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June 6, 2006

textbook politics

A paper by Sharareh Frouzesh Bennett confirms my unsystematic impression of the leading high school textbooks for civics and government (pdf). Bennett analyzes the big three, which are published by Prentice Hall, Glencoe, and Holt. She finds that they present American government as a well-organized system for implementing what the people want. Voting is by far the most commonly mentioned form of civic engagement, which makes sense if the government is basically satisfactory, and majority-rule is the essence of democracy. Since the existence of profound disagreement is not acknowledged in any of the leading textbooks, little is said about tools available to electoral minorities, such as "boycotts, lawsuits, protests, and civil disobedience." Because the government is portrayed as capable of handling all public issues, virtually nothing is said about citizens' roles in social movements, voluntary associations, and (more generally) civil society. "The Holt text refers to civil disobedience during the section on the civil rights movement and indicates that the method was used in the past to defy laws that were thought to be wrong." Overall, politics is portrayed as a formal system that offers a limited role for citizens (basically, voting). It is not described as a struggle over contested issues.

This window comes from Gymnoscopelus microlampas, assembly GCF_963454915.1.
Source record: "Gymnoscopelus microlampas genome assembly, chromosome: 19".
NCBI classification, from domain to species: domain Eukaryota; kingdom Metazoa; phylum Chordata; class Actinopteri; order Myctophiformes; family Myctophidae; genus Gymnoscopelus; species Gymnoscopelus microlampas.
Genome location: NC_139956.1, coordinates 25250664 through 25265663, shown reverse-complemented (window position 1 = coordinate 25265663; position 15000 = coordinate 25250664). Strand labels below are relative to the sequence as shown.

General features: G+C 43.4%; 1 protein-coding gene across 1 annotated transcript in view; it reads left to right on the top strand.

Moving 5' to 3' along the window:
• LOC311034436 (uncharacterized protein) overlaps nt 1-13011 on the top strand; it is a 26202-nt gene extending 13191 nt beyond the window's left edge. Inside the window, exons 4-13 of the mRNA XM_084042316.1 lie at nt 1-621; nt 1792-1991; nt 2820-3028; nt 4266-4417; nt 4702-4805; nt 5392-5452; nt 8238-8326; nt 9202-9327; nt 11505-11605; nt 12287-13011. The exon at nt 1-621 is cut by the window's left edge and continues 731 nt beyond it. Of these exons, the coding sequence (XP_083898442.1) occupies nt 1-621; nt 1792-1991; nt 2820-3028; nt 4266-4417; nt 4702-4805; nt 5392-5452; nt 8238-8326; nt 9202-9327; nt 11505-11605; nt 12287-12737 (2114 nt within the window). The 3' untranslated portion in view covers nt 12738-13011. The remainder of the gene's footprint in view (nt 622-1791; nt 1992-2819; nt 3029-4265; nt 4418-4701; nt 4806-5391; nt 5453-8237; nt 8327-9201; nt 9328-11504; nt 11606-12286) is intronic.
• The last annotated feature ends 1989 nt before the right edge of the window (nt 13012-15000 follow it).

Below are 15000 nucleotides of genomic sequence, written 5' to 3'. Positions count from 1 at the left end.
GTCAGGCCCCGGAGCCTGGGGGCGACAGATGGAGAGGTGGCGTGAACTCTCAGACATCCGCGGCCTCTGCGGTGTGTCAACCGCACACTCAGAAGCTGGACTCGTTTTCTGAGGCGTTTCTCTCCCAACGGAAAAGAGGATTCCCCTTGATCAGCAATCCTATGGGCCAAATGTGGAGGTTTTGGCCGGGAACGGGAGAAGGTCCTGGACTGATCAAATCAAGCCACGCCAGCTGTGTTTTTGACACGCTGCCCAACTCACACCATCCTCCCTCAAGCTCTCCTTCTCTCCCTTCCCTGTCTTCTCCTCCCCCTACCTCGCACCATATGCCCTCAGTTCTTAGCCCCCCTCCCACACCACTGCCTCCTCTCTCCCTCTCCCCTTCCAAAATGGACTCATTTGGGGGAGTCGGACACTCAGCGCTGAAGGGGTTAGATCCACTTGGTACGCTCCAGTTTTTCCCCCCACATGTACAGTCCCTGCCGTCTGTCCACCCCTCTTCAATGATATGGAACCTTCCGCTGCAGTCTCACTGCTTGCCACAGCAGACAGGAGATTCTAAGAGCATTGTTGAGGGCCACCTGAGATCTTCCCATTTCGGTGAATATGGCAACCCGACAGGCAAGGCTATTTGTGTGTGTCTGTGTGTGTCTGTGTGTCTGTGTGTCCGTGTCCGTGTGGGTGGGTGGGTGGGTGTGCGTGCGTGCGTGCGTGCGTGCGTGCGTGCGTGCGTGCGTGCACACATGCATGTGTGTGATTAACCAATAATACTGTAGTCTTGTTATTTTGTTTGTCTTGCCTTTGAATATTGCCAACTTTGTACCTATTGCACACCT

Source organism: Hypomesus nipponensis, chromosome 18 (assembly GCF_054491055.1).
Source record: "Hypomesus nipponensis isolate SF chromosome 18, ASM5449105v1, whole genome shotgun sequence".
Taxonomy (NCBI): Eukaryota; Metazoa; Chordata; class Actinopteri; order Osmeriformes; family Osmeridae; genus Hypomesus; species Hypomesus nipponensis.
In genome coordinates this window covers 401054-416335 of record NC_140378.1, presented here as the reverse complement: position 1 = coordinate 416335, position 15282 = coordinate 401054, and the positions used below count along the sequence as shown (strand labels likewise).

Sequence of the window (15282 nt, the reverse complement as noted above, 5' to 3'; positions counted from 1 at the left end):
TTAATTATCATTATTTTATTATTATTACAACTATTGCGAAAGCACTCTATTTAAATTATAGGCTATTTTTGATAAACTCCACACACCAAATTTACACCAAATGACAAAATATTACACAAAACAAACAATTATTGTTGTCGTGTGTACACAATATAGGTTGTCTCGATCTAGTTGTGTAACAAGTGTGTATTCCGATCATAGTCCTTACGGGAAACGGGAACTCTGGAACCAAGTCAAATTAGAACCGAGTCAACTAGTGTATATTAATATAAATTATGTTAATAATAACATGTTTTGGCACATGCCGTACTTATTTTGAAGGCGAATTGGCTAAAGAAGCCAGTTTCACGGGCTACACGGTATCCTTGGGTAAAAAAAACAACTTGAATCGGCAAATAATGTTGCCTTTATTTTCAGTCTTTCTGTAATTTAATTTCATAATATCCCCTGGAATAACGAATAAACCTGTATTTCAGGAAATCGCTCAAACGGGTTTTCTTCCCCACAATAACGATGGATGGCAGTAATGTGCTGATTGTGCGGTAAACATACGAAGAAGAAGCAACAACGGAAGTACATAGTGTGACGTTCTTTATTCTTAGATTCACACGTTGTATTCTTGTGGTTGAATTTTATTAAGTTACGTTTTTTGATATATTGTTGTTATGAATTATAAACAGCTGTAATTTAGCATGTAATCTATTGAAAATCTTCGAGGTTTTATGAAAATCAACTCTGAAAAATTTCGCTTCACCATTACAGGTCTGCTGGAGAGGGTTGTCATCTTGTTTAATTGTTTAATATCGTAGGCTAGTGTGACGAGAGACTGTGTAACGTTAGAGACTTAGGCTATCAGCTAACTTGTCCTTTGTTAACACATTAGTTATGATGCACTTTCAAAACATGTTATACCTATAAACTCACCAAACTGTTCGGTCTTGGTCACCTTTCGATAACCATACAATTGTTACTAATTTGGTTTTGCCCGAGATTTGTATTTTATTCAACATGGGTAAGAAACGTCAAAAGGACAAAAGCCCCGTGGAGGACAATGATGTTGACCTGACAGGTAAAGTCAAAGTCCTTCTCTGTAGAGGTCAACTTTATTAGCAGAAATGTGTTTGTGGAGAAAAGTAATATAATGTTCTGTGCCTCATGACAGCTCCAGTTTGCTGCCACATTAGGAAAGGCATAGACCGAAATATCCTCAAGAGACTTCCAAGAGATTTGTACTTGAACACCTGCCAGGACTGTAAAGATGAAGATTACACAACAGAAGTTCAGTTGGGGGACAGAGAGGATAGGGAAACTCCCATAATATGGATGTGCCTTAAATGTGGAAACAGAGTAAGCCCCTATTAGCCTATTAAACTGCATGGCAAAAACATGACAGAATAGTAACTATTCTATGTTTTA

If young people study the three branches of government and the Bill of Rights, but they are not made aware of any particular controversies about economics, war, or moral issues, I would predict no impact on their interest in politics. Surveys tend to find a positive relationship between taking a civics class and political participation. Perhaps that relationship is misleading. (Maybe students who are already interested in politics are more likely to take civics classes.) Or perhaps courses really boost interest in politics--but no thanks to the textbooks.

Bennett's findings are consistent with our surveys, which find that most students are taught about the excellence of the American political system. Only 5.2% recall studying "problems facing the country today." Contrary to the fears of conservatives (who dwell on scattered anecdotes about leftist teachers), most students receive a civic education that is "conservative" in a particular sense. Textbooks do not introduce them to right-wing ideas, such as reducing the size of government or banning abortion. That's because textbooks contain few political ideas of any kind. Instead, students are taught that the status quo is desirable and uncontroversial--a form of conservatism that both right and left should reject.

June 6, 2006 8:35 AM | category: advocating civic education | Comments


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